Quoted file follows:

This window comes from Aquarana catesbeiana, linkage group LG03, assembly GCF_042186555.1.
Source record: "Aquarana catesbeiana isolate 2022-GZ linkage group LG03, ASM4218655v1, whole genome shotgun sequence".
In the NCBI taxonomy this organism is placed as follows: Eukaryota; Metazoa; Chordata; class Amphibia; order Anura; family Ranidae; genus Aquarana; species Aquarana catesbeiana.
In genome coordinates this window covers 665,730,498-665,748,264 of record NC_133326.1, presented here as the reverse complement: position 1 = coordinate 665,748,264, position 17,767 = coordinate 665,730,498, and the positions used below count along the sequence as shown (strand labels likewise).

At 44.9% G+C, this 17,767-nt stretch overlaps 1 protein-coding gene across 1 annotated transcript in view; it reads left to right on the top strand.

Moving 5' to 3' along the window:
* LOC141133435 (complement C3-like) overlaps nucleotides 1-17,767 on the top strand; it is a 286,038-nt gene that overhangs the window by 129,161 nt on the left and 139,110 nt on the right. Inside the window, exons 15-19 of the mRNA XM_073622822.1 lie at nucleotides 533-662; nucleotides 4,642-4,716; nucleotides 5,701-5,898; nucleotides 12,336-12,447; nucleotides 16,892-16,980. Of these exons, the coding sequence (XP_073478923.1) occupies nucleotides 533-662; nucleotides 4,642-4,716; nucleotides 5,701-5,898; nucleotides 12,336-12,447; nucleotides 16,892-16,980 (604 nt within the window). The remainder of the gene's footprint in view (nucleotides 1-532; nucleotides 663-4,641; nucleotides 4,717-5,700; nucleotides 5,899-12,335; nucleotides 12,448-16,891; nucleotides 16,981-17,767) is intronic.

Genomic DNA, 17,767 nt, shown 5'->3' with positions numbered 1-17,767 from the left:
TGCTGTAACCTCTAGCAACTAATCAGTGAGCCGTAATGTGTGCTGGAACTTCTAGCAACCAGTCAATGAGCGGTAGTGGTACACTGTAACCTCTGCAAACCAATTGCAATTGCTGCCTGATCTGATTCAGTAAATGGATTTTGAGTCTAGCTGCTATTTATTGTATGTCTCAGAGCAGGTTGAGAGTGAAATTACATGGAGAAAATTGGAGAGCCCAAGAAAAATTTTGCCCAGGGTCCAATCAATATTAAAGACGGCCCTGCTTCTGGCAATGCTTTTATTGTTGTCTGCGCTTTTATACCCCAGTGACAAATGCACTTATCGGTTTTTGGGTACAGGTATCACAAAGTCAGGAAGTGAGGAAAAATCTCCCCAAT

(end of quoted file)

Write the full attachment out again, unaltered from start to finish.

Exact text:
This window comes from Aquarana catesbeiana, linkage group LG03, assembly GCF_042186555.1.
Source record: "Aquarana catesbeiana isolate 2022-GZ linkage group LG03, ASM4218655v1, whole genome shotgun sequence".
In the NCBI taxonomy this organism is placed as follows: Eukaryota; Metazoa; Chordata; class Amphibia; order Anura; family Ranidae; genus Aquarana; species Aquarana catesbeiana.
In genome coordinates this window covers 665,730,498-665,748,264 of record NC_133326.1, presented here as the reverse complement: position 1 = coordinate 665,748,264, position 17,767 = coordinate 665,730,498, and the positions used below count along the sequence as shown (strand labels likewise).

At 44.9% G+C, this 17,767-nt stretch overlaps 1 protein-coding gene across 1 annotated transcript in view; it reads left to right on the top strand.

Moving 5' to 3' along the window:
* LOC141133435 (complement C3-like) overlaps nucleotides 1-17,767 on the top strand; it is a 286,038-nt gene that overhangs the window by 129,161 nt on the left and 139,110 nt on the right. Inside the window, exons 15-19 of the mRNA XM_073622822.1 lie at nucleotides 533-662; nucleotides 4,642-4,716; nucleotides 5,701-5,898; nucleotides 12,336-12,447; nucleotides 16,892-16,980. Of these exons, the coding sequence (XP_073478923.1) occupies nucleotides 533-662; nucleotides 4,642-4,716; nucleotides 5,701-5,898; nucleotides 12,336-12,447; nucleotides 16,892-16,980 (604 nt within the window). The remainder of the gene's footprint in view (nucleotides 1-532; nucleotides 663-4,641; nucleotides 4,717-5,700; nucleotides 5,899-12,335; nucleotides 12,448-16,891; nucleotides 16,981-17,767) is intronic.

Genomic DNA, 17,767 nt, shown 5'->3' with positions numbered 1-17,767 from the left:
TGCTGTAACCTCTAGCAACTAATCAGTGAGCCGTAATGTGTGCTGGAACTTCTAGCAACCAGTCAATGAGCGGTAGTGGTACACTGTAACCTCTGCAAACCAATTGCAATTGCTGCCTGATCTGATTCAGTAAATGGATTTTGAGTCTAGCTGCTATTTATTGTATGTCTCAGAGCAGGTTGAGAGTGAAATTACATGGAGAAAATTGGAGAGCCCAAGAAAAATTTTGCCCAGGGTCCAATCAATATTAAAGACGGCCCTGCTTCTGGCAATGCTTTTATTGTTGTCTGCGCTTTTATACCCCAGTGACAAATGCACTTATCGGTTTTTGGGTACAGGTATCACAAAGTCAGGAAGTGAGGAAAAATCTCCCCAAT